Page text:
The LIKE keyword has just a bit of RegEx-like capability; see http://msdn.microsoft.com/en-us/library/ms179859.aspx (just click 'Other Versions' to get corresponding page for SQL Server 2005).
You can use the underscore '_' as a "single-character wildcard", e.g. "LIKE '%P_O_Box%'" means "the letter 'P' followed by any 1 character followed by 'O' followed by any 1 character followed by 'Box'".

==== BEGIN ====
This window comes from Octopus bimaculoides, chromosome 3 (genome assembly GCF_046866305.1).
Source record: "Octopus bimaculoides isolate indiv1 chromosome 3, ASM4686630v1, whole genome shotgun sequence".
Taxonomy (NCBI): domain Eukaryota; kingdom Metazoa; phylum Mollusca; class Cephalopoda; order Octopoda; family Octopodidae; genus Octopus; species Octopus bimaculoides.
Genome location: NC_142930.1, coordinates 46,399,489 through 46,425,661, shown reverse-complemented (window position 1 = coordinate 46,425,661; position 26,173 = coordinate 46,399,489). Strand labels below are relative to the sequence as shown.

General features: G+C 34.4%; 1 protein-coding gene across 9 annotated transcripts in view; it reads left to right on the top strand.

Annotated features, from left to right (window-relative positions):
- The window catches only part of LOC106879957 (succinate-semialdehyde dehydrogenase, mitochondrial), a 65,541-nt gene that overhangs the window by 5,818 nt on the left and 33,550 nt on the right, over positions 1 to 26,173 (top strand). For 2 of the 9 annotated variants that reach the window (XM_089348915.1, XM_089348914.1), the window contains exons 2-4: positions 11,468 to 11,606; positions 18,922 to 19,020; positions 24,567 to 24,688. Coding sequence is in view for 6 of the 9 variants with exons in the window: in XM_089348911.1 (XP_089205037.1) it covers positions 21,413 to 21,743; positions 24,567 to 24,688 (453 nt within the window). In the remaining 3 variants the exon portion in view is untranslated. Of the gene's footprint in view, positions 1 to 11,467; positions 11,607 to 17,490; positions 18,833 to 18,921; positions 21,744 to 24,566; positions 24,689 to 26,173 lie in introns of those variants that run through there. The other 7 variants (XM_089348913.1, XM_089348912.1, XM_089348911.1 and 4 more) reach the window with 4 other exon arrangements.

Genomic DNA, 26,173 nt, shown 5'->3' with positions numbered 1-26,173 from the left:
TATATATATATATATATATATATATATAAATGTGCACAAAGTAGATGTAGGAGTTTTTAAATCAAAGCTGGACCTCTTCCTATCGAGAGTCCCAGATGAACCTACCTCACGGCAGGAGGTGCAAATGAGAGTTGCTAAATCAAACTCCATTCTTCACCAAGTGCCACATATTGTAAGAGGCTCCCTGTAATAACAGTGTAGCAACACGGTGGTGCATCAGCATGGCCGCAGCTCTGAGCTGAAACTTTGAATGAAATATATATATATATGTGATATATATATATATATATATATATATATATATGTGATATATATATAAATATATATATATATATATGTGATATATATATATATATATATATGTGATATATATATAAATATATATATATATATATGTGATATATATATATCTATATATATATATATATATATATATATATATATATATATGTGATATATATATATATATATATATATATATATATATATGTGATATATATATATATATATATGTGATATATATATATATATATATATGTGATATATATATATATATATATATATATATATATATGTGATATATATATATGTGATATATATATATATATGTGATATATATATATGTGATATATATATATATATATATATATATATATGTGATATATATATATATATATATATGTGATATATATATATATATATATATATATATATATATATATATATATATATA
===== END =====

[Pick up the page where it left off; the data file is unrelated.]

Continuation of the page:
You can use square-brackets '' to look for a range or set of characters, e.g. '%P[. ]O[. ]Box%', meaning "'P' followed by a space or a period (and nothing else), followed by 'O', followed by a space or period, followed by 'Box'".
Side-note: You don't need the parenthesis around the comparison-strings.
But ultimately, as billinkc suggested, you should standardize the data in this field if at all possible.